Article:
Definition of "eclipse" [e•clipse]

  • The partial or complete obscuring, relative to a designated observer, of one celestial body by another. (noun)
  • The period of time during which such an obscuration occurs. (noun)
  • A temporary or permanent dimming or cutting off of light. (noun)
  • A fall into obscurity or disuse; a decline: "A composer . . . often goes into eclipse after his death and never regains popularity” ( Time). (noun)
  • A disgraceful or humiliating end; a downfall: Revelations of wrongdoing helped bring about the eclipse of the governor's career. (noun)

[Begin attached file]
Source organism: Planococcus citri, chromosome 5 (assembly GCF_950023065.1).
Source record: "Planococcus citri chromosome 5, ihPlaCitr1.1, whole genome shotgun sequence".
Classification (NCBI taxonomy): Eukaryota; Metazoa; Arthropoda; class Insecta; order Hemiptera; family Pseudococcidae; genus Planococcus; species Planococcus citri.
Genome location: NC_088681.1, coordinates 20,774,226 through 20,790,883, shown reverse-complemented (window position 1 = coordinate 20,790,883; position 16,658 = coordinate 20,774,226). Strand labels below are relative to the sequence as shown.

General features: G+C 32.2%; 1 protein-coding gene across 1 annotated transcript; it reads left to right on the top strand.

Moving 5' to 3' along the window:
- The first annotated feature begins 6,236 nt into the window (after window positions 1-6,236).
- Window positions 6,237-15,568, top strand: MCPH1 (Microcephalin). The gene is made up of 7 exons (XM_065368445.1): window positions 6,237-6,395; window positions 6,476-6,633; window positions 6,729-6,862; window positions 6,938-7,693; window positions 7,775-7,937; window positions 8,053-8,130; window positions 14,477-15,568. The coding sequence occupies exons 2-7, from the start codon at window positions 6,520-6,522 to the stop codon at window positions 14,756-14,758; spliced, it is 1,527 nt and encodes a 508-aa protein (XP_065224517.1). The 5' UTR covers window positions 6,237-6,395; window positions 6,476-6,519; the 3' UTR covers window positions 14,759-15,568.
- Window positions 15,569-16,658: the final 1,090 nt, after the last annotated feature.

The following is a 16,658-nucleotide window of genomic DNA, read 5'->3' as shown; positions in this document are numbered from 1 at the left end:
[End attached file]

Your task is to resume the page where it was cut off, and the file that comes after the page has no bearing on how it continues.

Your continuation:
American Heritage(R) Dictionary of the English Language, Fifth Edition. Copyright (c) 2011 by Houghton Mifflin Harcourt Publishing Company. Published by Houghton Mifflin Harcourt Publishing Company. All rights reserved.

Use "eclipse" in a sentence
  • "The word 'eclipse' comes from the Greek word ékleipsis, or ekleíp (ein), which means to leave out, forsake, fail to appear"
  • "The word eclipse comes from the Greek for "abandonment," and captures the sense of foreboding the sun's vanishing act inspired even in civilizations whose astronomers had figured out why and when the darkness would fall."
  • "‡ The term eclipse is also used to refer to a general decline or temporary obscurity: “After taking the title last year, the team has gone into an eclipse this season."